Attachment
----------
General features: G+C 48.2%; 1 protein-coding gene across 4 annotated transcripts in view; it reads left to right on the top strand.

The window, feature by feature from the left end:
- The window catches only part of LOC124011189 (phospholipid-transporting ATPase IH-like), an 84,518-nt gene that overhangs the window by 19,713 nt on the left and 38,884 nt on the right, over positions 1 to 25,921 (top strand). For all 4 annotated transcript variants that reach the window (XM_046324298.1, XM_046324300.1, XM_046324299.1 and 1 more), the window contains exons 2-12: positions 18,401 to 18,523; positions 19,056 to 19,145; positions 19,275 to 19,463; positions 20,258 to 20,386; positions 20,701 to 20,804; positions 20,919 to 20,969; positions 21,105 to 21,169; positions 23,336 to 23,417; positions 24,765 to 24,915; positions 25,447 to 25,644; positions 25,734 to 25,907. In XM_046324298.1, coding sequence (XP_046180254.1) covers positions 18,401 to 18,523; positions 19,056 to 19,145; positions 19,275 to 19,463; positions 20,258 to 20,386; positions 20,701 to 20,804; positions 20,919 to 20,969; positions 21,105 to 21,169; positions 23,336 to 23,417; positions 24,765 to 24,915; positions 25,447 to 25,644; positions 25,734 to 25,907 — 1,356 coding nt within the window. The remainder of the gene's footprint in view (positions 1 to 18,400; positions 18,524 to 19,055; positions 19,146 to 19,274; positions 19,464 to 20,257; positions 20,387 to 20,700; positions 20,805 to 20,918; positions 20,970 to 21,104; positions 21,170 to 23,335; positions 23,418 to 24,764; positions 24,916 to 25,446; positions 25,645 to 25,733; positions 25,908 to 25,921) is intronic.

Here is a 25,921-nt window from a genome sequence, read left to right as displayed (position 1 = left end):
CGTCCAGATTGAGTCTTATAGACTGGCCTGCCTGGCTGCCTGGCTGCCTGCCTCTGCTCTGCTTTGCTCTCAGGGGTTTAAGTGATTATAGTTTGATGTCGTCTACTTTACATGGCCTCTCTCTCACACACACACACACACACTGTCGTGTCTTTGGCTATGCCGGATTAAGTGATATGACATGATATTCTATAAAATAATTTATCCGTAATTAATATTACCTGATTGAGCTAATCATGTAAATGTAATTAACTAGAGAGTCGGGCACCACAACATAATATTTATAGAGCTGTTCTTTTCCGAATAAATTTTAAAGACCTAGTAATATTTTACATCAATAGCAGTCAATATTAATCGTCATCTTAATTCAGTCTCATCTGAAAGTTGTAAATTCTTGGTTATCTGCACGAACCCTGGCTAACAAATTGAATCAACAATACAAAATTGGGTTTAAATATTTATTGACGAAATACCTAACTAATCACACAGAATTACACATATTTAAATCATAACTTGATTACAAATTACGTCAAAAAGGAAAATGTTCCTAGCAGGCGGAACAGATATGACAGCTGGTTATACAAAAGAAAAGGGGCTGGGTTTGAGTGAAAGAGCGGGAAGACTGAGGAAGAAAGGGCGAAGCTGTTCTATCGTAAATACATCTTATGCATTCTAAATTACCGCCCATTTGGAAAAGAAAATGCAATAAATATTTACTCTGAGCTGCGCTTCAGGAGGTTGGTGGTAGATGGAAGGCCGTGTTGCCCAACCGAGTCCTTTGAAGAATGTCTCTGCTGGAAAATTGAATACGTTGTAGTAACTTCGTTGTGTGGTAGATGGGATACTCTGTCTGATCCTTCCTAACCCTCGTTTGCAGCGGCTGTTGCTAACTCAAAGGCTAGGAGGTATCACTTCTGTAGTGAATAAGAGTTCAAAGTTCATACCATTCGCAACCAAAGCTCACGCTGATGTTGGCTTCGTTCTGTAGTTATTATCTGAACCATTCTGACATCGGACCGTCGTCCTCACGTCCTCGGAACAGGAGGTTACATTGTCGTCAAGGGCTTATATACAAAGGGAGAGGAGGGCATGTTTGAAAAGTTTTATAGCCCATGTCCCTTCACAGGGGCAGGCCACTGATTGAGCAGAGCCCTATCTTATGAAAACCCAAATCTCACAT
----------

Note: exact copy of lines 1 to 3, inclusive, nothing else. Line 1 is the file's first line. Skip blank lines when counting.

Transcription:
General features: G+C 48.2%; 1 protein-coding gene across 4 annotated transcripts in view; it reads left to right on the top strand.

The window, feature by feature from the left end:
- The window catches only part of LOC124011189 (phospholipid-transporting ATPase IH-like), an 84,518-nt gene that overhangs the window by 19,713 nt on the left and 38,884 nt on the right, over positions 1 to 25,921 (top strand). For all 4 annotated transcript variants that reach the window (XM_046324298.1, XM_046324300.1, XM_046324299.1 and 1 more), the window contains exons 2-12: positions 18,401 to 18,523; positions 19,056 to 19,145; positions 19,275 to 19,463; positions 20,258 to 20,386; positions 20,701 to 20,804; positions 20,919 to 20,969; positions 21,105 to 21,169; positions 23,336 to 23,417; positions 24,765 to 24,915; positions 25,447 to 25,644; positions 25,734 to 25,907. In XM_046324298.1, coding sequence (XP_046180254.1) covers positions 18,401 to 18,523; positions 19,056 to 19,145; positions 19,275 to 19,463; positions 20,258 to 20,386; positions 20,701 to 20,804; positions 20,919 to 20,969; positions 21,105 to 21,169; positions 23,336 to 23,417; positions 24,765 to 24,915; positions 25,447 to 25,644; positions 25,734 to 25,907 — 1,356 coding nt within the window. The remainder of the gene's footprint in view (positions 1 to 18,400; positions 18,524 to 19,055; positions 19,146 to 19,274; positions 19,464 to 20,257; positions 20,387 to 20,700; positions 20,805 to 20,918; positions 20,970 to 21,104; positions 21,170 to 23,335; positions 23,418 to 24,764; positions 24,916 to 25,446; positions 25,645 to 25,733; positions 25,908 to 25,921) is intronic.